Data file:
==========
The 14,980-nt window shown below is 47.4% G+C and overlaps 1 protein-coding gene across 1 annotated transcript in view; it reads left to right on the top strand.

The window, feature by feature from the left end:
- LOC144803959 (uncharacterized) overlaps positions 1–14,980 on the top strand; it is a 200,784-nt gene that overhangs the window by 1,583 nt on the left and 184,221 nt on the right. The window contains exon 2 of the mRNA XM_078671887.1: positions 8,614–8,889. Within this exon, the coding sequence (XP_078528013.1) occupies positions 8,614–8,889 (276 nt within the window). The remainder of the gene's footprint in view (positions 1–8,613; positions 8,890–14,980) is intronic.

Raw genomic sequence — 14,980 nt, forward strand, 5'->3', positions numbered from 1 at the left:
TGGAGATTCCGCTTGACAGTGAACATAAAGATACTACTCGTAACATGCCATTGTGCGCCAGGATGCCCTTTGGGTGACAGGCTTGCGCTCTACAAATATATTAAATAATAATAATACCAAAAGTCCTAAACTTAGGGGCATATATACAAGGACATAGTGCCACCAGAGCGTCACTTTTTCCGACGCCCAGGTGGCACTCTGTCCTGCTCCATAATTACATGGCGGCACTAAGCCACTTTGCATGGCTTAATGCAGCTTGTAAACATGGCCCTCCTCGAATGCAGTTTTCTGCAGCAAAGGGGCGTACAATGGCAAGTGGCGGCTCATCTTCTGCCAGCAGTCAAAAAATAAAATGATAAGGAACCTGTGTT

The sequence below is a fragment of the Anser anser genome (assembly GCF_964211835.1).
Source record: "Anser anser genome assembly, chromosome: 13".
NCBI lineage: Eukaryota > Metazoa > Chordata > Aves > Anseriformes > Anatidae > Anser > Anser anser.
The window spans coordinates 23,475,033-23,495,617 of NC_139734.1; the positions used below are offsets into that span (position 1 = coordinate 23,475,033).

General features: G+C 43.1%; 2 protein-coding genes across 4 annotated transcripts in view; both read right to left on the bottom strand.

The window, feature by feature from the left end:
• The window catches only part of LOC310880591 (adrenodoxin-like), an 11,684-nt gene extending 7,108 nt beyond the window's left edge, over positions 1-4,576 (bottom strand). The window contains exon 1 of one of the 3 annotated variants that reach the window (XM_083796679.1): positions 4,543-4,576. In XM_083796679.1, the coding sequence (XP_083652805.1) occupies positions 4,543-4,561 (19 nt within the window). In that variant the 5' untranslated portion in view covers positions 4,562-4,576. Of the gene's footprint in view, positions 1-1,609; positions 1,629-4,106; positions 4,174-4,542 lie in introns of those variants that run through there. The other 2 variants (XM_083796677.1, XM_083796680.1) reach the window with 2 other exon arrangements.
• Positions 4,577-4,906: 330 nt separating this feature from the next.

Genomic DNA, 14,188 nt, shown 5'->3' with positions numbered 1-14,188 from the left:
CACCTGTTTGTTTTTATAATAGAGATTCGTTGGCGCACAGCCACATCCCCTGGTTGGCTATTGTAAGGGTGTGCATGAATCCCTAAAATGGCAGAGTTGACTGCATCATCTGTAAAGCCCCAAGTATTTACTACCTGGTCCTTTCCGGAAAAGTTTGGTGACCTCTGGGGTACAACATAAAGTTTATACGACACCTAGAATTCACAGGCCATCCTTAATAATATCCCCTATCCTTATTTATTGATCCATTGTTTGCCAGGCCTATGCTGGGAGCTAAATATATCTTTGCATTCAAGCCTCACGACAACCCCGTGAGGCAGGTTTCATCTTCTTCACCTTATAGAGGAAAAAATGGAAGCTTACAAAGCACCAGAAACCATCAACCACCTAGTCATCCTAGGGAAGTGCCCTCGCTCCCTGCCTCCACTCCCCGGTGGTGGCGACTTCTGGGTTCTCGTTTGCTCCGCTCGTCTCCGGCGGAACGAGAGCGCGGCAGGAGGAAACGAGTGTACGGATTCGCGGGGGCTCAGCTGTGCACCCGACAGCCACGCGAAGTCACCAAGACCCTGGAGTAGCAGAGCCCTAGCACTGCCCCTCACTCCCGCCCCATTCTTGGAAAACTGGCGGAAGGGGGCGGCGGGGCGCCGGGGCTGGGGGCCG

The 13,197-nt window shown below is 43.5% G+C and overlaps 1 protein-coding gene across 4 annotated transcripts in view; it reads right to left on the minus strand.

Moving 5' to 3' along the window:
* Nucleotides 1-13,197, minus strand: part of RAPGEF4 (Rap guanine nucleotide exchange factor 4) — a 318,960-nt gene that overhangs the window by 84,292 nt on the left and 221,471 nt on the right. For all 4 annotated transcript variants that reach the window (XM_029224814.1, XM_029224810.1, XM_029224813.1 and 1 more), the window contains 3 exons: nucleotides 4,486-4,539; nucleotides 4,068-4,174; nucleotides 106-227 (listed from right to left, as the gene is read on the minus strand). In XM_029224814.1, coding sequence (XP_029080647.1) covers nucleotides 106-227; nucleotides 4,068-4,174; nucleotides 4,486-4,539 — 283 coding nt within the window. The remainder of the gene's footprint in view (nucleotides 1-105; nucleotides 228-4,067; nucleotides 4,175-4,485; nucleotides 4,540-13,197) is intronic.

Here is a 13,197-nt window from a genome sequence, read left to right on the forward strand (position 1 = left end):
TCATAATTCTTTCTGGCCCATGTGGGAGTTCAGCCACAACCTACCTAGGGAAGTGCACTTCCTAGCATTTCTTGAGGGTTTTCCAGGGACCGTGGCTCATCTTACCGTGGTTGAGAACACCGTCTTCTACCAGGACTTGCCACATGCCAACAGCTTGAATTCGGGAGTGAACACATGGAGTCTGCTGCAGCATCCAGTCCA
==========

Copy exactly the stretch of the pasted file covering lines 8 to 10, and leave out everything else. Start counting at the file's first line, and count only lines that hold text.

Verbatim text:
NCBI lineage: Eukaryota > Metazoa > Chordata > Aves > Anseriformes > Anatidae > Anser > Anser anser.
The window spans coordinates 23,475,033-23,495,617 of NC_139734.1; the positions used below are offsets into that span (position 1 = coordinate 23,475,033).

General features: G+C 43.1%; 2 protein-coding genes across 4 annotated transcripts in view; both read right to left on the bottom strand.